Cations, Anions, Cathodes and Anodes
Although one might think cations are in cathodes and anions are in anodes, the opposite is true. When the terms were coined, the concept was that positive cations were attracted to the negative cathode, and negative anions were attracted to the positive anode.

Batteries Contain Positive and Negative Ions
In a battery, there are positive ions on one side and negative ions on the other. When a conductor is placed in between to complete the circuit, the electrons flow from the negative ions to the positive side where they join the positive ions. See ion deposition.
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References in periodicals archive ?
Eosinophil cationic protein exists in various body fluids: serum, plasma, nasal lavage fluid, sputum, bronchoalveolar lavage fluid and urine (5, 6).
When an inkjet receptive coating contains fumed alumina, its cationic surface interacts strongly with anionic pigment particles by electrostatic forces, trapping pigment in place and affording high saturation and minimum mottling (Figure 3B and 4B).
As cationic agent, the Stearylamine (Octadecylamine, Fluka) was chosen.
Quaternary ammonium cationic surfactants are widely used in pharmaceutical and cosmetic industries, for example, these surfactants have been used in liposomes mixture to form cationic liposomes which can transfer DNA into cells through fusion witch the cell membranes, or to form spontaneously complexes with DNA and RNA [12].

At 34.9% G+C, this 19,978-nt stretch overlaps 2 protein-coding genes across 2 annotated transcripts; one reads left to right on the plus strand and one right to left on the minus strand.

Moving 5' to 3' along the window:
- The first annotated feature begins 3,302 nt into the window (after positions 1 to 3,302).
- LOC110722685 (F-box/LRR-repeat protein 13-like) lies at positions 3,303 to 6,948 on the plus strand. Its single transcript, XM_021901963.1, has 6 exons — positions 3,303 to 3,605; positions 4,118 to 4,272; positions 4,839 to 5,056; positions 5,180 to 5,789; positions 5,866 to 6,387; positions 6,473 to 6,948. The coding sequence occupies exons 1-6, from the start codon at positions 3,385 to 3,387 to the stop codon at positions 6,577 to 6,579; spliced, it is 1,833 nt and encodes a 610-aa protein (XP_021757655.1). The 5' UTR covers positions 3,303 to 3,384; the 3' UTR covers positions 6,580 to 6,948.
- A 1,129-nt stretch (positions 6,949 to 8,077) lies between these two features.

Common cationic polyacrylamides produced industrially Include copolymers of acrylamide (1) with AETAC (6), MAETAC (7), MAPTAC (9), or DADMAC (10) (Figures 7 and 2).
Mirage Inks has been granted ISEGA certification For several of its Quartz cationic UV ink systems for use in indirect food contact applications.
Structural information of cationic peptides may help in designing novel synthetic drugs against super bugs.
The addition of Ti, Zr, Al alkoxides (6-9), or relatively water-tolerant Lewis acids such as boron tri-fluoride diethyl etherate (10), (11) (B[F.sub.3]O[E.sub.[t.sub.2]]) to a sol of GPTMS was found to act simultaneously as a catalyst for the sol-gel polycondensation of the alkoxysilyl functions and also as a co-initiator of the cationic ring-opening polymerization of the epoxy functions.
Objectives of the current study were 1) to compare and evaluate the efficacy of feeding cows prepartum a cationic diet with a reduced concentration of K or an anionic diet during a 30 d dry period and 2) to compare the results of giving a 30 d dry period to that of cows fed and managed in a more traditional two-phase nutritional feeding program and given a 60 d dry period.
They are commonly added in the form of colloidal particles, stabilized by cationic starch.
Liquid potpourri, warmed over candles and electric gizmos, contains toxic (we're not making this up) cationic detergent and essential oils.
* Low molecular weight cationic polyamines and polyamides can positively impact Yankee dryer adhesion by adhering the sheet to the dryer and tightening up the sheet draw.